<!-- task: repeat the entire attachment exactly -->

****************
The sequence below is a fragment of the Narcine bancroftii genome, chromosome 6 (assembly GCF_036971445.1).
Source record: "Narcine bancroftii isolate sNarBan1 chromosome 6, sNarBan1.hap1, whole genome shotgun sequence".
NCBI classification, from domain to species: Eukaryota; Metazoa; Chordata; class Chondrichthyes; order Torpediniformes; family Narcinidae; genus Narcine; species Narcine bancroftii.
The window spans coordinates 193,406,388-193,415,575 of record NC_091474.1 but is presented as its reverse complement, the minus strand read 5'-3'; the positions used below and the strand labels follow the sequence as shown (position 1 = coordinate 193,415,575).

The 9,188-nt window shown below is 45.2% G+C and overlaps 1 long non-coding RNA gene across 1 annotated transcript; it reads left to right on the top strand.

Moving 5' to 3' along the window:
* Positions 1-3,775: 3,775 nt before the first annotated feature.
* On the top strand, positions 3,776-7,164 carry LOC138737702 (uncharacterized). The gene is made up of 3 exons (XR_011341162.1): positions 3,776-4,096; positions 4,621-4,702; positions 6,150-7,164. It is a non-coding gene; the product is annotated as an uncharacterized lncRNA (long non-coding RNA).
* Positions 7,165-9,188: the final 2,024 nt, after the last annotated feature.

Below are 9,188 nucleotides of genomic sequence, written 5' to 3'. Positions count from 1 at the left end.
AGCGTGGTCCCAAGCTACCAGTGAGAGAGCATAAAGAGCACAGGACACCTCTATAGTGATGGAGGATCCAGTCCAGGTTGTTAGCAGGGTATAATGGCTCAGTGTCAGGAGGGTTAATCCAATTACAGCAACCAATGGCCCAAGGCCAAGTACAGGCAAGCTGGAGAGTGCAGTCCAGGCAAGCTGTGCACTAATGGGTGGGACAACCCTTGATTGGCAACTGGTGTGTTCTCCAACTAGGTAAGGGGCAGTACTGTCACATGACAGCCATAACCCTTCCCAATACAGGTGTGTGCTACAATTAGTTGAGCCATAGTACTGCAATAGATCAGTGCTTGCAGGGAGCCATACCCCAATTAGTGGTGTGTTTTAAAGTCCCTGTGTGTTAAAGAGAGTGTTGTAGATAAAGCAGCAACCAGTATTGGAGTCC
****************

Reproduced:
The sequence below is a fragment of the Narcine bancroftii genome, chromosome 6 (assembly GCF_036971445.1).
Source record: "Narcine bancroftii isolate sNarBan1 chromosome 6, sNarBan1.hap1, whole genome shotgun sequence".
NCBI classification, from domain to species: Eukaryota; Metazoa; Chordata; class Chondrichthyes; order Torpediniformes; family Narcinidae; genus Narcine; species Narcine bancroftii.
The window spans coordinates 193,406,388-193,415,575 of record NC_091474.1 but is presented as its reverse complement, the minus strand read 5'-3'; the positions used below and the strand labels follow the sequence as shown (position 1 = coordinate 193,415,575).

The 9,188-nt window shown below is 45.2% G+C and overlaps 1 long non-coding RNA gene across 1 annotated transcript; it reads left to right on the top strand.

Moving 5' to 3' along the window:
* Positions 1-3,775: 3,775 nt before the first annotated feature.
* On the top strand, positions 3,776-7,164 carry LOC138737702 (uncharacterized). The gene is made up of 3 exons (XR_011341162.1): positions 3,776-4,096; positions 4,621-4,702; positions 6,150-7,164. It is a non-coding gene; the product is annotated as an uncharacterized lncRNA (long non-coding RNA).
* Positions 7,165-9,188: the final 2,024 nt, after the last annotated feature.

Below are 9,188 nucleotides of genomic sequence, written 5' to 3'. Positions count from 1 at the left end.
AGCGTGGTCCCAAGCTACCAGTGAGAGAGCATAAAGAGCACAGGACACCTCTATAGTGATGGAGGATCCAGTCCAGGTTGTTAGCAGGGTATAATGGCTCAGTGTCAGGAGGGTTAATCCAATTACAGCAACCAATGGCCCAAGGCCAAGTACAGGCAAGCTGGAGAGTGCAGTCCAGGCAAGCTGTGCACTAATGGGTGGGACAACCCTTGATTGGCAACTGGTGTGTTCTCCAACTAGGTAAGGGGCAGTACTGTCACATGACAGCCATAACCCTTCCCAATACAGGTGTGTGCTACAATTAGTTGAGCCATAGTACTGCAATAGATCAGTGCTTGCAGGGAGCCATACCCCAATTAGTGGTGTGTTTTAAAGTCCCTGTGTGTTAAAGAGAGTGTTGTAGATAAAGCAGCAACCAGTATTGGAGTCC